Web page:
See biographies by M. Goss (1940), V. I. Seroff (1953), H. H. Stuckenschmidt (tr. 1968), A. Orenstein (1975), and B. Ivry (2000); study by R. Nichols (1977).
Joseph-Maurice Ravel (March 7, 1875 – December 28, 1937) was a Basque French composer and pianist of Impressionist and Expressionist music, known especially for the subtlety, richness and poignancy of his melodies, orchestral and instrumental textures and effects. Much of his piano music, chamber music, vocal music and orchestral music have become staples of the concert repertoire.
Ravel's piano compositions, such as Jeux d'eau, Miroirs and Gaspard de la Nuit, demand considerable virtuosity from the performer, and his orchestral music, including Daphnis et Chloé and his arrangement of Modest Mussorgsky's Pictures at an Exhibition, uses tonal color and variety of sound and instrumentation very effectively.
According to SACEM, Ravel's estate earns more royalties than that of any other French musician. According to international copyright law, Ravel's works are public domain since January 1, 2008 in most countries. In France, due to anomalous copyright law extensions to account for the two world wars, they will not enter the public domain until 2015.
He studied composition at the Conservatoire under Gabriel Fauré for a remarkable fourteen years. During his years at the Conservatoire, Ravel tried numerous times to win the prestigious Prix de Rome, but to no avail. After a scandal involving his loss of the prize in 1905 to Victor Gallois despite being favored to win, Ravel left the Conservatoire. The incident — named the "Ravel Affair" by the Parisian press — also led to the resignation of the Conservatoire's director, Théodore Dubois.
Diaghilev commissioned Ravel to write La Valse (1920), originally named Wien (Vienna), and Ravel was hurt by the fact that Diaghilev never used the composition. When the two men met again in 1925, Ravel refused to shake Diaghilev's hand, and Diaghilev challenged Ravel to a duel (friends talked Diaghilev out of it). The men never met again.
In 1928, Ravel made a concert tour in America. In New York City, he received a moving standing ovation which he remarked was unlike any of his underwhelming premieres in Paris. He traveled as far west as San Francisco, where he conducted a concert of his orchestral music. That same year, Oxford University awarded him an honorary doctorate. He also met George Gershwin and the two became friends. Ravel's admiration of American jazz led him to include some jazz elements in a few of his later compositions, especially the two piano concertos.
Ravel is not known to have had any intimate relationships. Many of his friends have suggested that Ravel was known to frequent the bordellos of Paris, but the issue of his sexuality remains largely a mystery. Rumors have surfaced from time to time that Ravel was homosexual, possibly because of his association with Diaghilev. No factual (or reliably anecdotal) evidence has ever been found to substantiate this rumor. Ravel made a remark at one time suggesting that because he was such a perfectionist composer, so devoted to his work, that he could never have a lasting intimate relationship with anyone. He is quoted as saying "The only love affair I have ever had was with music".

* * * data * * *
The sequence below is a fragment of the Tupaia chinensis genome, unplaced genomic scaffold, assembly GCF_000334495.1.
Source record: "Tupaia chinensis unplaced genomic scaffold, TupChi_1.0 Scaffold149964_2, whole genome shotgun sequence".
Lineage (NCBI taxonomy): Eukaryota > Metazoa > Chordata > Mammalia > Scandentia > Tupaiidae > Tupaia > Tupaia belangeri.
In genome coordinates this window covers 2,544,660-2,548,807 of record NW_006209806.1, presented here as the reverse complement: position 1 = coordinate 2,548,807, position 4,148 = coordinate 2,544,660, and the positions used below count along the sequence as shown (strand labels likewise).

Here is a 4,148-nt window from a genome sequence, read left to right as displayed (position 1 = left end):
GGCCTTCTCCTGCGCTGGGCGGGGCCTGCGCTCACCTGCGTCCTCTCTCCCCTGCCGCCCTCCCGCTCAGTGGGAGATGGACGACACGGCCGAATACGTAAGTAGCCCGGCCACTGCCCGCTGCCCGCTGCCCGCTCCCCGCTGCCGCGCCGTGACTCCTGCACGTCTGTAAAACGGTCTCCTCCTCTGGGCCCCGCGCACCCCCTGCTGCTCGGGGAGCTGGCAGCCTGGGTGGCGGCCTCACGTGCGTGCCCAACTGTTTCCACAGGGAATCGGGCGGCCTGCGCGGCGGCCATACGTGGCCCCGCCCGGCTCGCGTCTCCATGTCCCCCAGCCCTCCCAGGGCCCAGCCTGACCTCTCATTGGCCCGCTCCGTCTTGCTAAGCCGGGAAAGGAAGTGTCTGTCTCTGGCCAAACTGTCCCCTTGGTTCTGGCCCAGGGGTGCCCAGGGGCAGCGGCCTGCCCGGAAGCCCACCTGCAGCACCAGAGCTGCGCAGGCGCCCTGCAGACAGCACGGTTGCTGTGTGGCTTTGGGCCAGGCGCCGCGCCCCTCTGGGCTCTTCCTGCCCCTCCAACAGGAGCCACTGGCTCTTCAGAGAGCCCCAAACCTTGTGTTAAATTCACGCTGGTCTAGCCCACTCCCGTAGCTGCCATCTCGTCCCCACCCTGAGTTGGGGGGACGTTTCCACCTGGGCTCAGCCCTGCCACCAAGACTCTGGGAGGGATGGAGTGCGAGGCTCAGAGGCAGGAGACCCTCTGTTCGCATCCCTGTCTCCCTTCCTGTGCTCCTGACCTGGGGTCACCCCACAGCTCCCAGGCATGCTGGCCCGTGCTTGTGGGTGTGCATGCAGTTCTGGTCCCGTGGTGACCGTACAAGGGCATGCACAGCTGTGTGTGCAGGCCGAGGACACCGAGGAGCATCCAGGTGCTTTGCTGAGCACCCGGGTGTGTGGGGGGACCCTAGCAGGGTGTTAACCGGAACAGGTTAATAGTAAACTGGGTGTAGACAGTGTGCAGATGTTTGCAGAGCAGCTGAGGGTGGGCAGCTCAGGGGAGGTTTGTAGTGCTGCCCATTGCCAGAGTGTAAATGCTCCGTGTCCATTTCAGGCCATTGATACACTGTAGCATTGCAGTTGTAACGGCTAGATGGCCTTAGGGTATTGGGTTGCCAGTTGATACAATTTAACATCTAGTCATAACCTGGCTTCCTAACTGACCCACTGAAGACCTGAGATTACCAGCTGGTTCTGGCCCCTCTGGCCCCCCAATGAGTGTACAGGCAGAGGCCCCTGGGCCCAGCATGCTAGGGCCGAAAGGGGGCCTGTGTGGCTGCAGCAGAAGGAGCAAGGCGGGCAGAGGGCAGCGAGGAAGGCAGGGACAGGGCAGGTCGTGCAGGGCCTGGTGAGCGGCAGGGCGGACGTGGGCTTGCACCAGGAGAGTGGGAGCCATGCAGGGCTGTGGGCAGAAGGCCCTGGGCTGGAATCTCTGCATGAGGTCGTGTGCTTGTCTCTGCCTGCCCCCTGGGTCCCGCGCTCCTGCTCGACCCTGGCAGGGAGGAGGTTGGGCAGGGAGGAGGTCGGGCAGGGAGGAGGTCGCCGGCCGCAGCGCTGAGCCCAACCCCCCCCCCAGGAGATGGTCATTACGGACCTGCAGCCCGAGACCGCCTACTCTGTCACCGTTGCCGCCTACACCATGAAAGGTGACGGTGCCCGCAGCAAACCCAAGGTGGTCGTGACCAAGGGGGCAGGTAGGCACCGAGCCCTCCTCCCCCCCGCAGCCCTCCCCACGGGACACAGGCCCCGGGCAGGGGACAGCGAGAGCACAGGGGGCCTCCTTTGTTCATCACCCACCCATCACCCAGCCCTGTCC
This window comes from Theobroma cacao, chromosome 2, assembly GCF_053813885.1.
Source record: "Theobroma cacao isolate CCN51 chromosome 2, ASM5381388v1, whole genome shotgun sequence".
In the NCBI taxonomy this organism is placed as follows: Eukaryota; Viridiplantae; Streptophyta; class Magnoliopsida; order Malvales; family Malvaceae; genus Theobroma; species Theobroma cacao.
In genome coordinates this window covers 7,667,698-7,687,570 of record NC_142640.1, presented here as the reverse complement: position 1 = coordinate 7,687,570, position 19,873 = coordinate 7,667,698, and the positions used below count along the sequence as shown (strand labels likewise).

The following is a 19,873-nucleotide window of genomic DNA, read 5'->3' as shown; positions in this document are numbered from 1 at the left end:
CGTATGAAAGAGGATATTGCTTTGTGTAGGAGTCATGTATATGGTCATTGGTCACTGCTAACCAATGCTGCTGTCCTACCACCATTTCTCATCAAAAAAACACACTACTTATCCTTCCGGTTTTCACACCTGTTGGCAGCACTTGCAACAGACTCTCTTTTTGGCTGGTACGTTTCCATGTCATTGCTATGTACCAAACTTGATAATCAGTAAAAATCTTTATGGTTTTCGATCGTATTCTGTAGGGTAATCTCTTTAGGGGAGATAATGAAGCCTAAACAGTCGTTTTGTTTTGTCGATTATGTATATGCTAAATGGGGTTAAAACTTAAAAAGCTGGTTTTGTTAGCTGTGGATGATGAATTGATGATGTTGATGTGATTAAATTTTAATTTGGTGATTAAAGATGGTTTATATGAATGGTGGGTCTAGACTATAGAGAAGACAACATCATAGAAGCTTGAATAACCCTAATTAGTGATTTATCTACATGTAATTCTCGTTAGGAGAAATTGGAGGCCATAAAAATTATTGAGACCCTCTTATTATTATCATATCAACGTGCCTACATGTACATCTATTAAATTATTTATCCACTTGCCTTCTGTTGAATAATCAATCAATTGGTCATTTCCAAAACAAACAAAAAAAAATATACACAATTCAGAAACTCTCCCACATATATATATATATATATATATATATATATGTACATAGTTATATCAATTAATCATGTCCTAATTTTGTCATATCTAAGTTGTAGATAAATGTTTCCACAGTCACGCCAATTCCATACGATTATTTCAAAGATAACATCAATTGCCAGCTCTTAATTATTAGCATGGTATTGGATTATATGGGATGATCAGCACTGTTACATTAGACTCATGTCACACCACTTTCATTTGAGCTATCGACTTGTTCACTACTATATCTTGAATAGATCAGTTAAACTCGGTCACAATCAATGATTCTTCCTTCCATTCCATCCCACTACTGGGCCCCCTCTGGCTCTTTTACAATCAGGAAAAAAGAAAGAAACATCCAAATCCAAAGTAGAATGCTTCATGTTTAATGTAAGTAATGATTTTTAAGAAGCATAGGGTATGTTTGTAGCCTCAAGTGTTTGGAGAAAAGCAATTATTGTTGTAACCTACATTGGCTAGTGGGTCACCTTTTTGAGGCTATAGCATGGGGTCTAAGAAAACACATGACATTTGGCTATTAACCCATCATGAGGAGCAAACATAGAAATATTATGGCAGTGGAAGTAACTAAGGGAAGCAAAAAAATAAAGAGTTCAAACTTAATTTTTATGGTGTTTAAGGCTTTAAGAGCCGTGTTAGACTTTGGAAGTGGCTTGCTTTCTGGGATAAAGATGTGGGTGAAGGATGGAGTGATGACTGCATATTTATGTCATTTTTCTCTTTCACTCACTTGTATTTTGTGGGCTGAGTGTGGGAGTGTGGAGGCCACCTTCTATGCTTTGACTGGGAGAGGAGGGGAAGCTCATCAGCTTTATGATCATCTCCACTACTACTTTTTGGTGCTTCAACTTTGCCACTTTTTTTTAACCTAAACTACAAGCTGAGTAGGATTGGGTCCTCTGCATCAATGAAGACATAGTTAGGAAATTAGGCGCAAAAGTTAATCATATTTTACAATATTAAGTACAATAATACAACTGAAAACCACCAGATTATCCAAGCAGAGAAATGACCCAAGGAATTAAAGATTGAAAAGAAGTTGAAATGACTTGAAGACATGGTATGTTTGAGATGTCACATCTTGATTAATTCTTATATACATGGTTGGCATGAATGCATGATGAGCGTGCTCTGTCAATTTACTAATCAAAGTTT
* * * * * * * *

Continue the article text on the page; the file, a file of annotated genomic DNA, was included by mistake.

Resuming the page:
Although he considered his small stature and light weight an advantage to becoming an aviator, during the First World War Ravel was not allowed to enlist as a pilot because of his age and weak health. Instead, upon his enlistment, he became a truck driver. He named his truck "Adelaide". Most references to what he drove in the war indicate it was an artillery truck or generic truck. No primary source mentions him driving an ambulance.
Ravel made one of his few recordings when he conducted his Boléro with the Lamoureux Orchestra in 1930. He also made a number of recordings of his piano music. Ravel reportedly conducted a group of Parisian musicians following the world premiere of his second piano concerto, the Concerto in G, with Marguerite Long, who had been the soloist in the premiere. EMI later reissued the 1932 recording on LP and CD. Although Ravel was listed as the conductor on the original 78-rpm discs, this is now disputed and it is possible he merely supervised the recording.
On April 8, 2008, the New York Times published an article saying Ravel may have been in the early stages of frontotemporal dementia in 1928, and this might account for the repetitive nature of Boléro. This is in line with an earlier article, published in a journal of neurology, that closely examines Ravel's clinical history and argues that his works Boléro and Piano Concerto for the Left Hand both indicate the impacts of neurological disease.
In late 1937, Ravel consented to experimental brain surgery. One hemisphere of his brain was re-inflated with serous fluid. He awoke from the surgery, called for his brother Edouard, lapsed into a coma and died shortly afterwards. Ravel died as a result of a brain injury caused by an automobile accident and not from a brain tumor as some believe. This confusion may arise because his friend George Gershwin had died from a brain tumour only five months earlier. Ravel was buried with his parents in a granite tomb at the cemetery at Levallois-Perret, a suburb of northwest Paris.
Ravel's music was innovative, though it did not follow the contemporary trend towards atonality. In keeping with the French school pioneered by Chabrier, Satie, and Debussy (to name a few), Ravel's compositions rely upon modal melodies instead of using the major or minor scales for their predominant harmonic language. He preferred modes with major or minor flavors – for example the Mixolydian (with its flat leading tone) instead of the major, and the Aeolian instead of the harmonic minor. As a result, there are virtually no leading tones in his output. Melodically, he tended to favor two modes: the Dorian and the Phrygian. He was in no way dependent on exclusively traditional modal practices; he used extended harmonies and intricate modulations. Ravel was fond of chords of the ninth and eleventh, and the acidity of his harmonies is largely the result of a fondness for unresolved appoggiaturas (listen to the Valses nobles et sentimentales). His piano music, some of which is noted for its technical challenges (for example Gaspard de la nuit), was an extension of Lisztian virtuosity. Even his most difficult pieces, however, are marked by elegance and refinement. He was inspired by various dances, his favorite being the minuet. Other forms from which Ravel drew material include the forlane, rigaudon, waltz, czardas, habanera, passacaglia, and the boléro.